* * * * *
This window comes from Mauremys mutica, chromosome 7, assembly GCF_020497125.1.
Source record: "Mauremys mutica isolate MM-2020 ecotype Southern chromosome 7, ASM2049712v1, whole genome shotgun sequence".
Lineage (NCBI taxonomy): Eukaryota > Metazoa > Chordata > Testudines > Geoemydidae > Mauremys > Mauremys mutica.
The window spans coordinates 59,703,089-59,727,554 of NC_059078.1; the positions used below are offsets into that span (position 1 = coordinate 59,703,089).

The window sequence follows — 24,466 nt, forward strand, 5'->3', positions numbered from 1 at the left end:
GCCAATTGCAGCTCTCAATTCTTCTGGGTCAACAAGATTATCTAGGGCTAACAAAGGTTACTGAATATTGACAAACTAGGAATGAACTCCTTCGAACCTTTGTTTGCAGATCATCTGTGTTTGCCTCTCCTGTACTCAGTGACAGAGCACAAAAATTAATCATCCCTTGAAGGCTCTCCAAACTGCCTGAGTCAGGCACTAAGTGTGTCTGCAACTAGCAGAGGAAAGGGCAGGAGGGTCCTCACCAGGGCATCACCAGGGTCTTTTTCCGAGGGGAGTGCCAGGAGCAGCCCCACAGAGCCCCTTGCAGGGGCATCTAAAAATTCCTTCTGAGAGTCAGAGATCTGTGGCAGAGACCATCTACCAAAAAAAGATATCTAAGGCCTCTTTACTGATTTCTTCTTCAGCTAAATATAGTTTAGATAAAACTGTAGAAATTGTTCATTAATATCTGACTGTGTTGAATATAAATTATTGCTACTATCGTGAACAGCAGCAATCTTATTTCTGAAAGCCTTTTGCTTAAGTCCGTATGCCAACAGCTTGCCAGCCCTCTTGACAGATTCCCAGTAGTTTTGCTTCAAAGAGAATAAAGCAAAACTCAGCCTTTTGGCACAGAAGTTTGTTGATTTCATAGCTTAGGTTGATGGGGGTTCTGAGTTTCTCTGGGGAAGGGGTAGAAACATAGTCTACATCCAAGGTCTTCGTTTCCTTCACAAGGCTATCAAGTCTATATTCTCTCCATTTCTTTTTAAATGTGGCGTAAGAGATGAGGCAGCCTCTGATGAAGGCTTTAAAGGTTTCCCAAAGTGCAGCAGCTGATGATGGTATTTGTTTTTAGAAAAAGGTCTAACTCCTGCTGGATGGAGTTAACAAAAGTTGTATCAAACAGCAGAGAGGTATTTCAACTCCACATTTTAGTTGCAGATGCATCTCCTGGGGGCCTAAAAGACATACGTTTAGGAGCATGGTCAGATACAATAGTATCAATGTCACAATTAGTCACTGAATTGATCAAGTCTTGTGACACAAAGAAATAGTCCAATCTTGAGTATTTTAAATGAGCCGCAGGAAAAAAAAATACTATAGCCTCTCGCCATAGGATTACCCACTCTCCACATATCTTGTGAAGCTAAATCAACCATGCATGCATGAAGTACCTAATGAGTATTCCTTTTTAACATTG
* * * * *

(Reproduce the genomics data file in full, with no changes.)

This window comes from Mauremys mutica, chromosome 7, assembly GCF_020497125.1.
Source record: "Mauremys mutica isolate MM-2020 ecotype Southern chromosome 7, ASM2049712v1, whole genome shotgun sequence".
Lineage (NCBI taxonomy): Eukaryota > Metazoa > Chordata > Testudines > Geoemydidae > Mauremys > Mauremys mutica.
The window spans coordinates 59,703,089-59,727,554 of NC_059078.1; the positions used below are offsets into that span (position 1 = coordinate 59,703,089).

The window sequence follows — 24,466 nt, forward strand, 5'->3', positions numbered from 1 at the left end:
GCCAATTGCAGCTCTCAATTCTTCTGGGTCAACAAGATTATCTAGGGCTAACAAAGGTTACTGAATATTGACAAACTAGGAATGAACTCCTTCGAACCTTTGTTTGCAGATCATCTGTGTTTGCCTCTCCTGTACTCAGTGACAGAGCACAAAAATTAATCATCCCTTGAAGGCTCTCCAAACTGCCTGAGTCAGGCACTAAGTGTGTCTGCAACTAGCAGAGGAAAGGGCAGGAGGGTCCTCACCAGGGCATCACCAGGGTCTTTTTCCGAGGGGAGTGCCAGGAGCAGCCCCACAGAGCCCCTTGCAGGGGCATCTAAAAATTCCTTCTGAGAGTCAGAGATCTGTGGCAGAGACCATCTACCAAAAAAAGATATCTAAGGCCTCTTTACTGATTTCTTCTTCAGCTAAATATAGTTTAGATAAAACTGTAGAAATTGTTCATTAATATCTGACTGTGTTGAATATAAATTATTGCTACTATCGTGAACAGCAGCAATCTTATTTCTGAAAGCCTTTTGCTTAAGTCCGTATGCCAACAGCTTGCCAGCCCTCTTGACAGATTCCCAGTAGTTTTGCTTCAAAGAGAATAAAGCAAAACTCAGCCTTTTGGCACAGAAGTTTGTTGATTTCATAGCTTAGGTTGATGGGGGTTCTGAGTTTCTCTGGGGAAGGGGTAGAAACATAGTCTACATCCAAGGTCTTCGTTTCCTTCACAAGGCTATCAAGTCTATATTCTCTCCATTTCTTTTTAAATGTGGCGTAAGAGATGAGGCAGCCTCTGATGAAGGCTTTAAAGGTTTCCCAAAGTGCAGCAGCTGATGATGGTATTTGTTTTTAGAAAAAGGTCTAACTCCTGCTGGATGGAGTTAACAAAAGTTGTATCAAACAGCAGAGAGGTATTTCAACTCCACATTTTAGTTGCAGATGCATCTCCTGGGGGCCTAAAAGACATACGTTTAGGAGCATGGTCAGATACAATAGTATCAATGTCACAATTAGTCACTGAATTGATCAAGTCTTGTGACACAAAGAAATAGTCCAATCTTGAGTATTTTAAATGAGCCGCAGGAAAAAAAAATACTATAGCCTCTCGCCATAGGATTACCCACTCTCCACATATCTTGTGAAGCTAAATCAACCATGCATGCATGAAGTACCTAATGAGTATTCCTTTTTAACATTG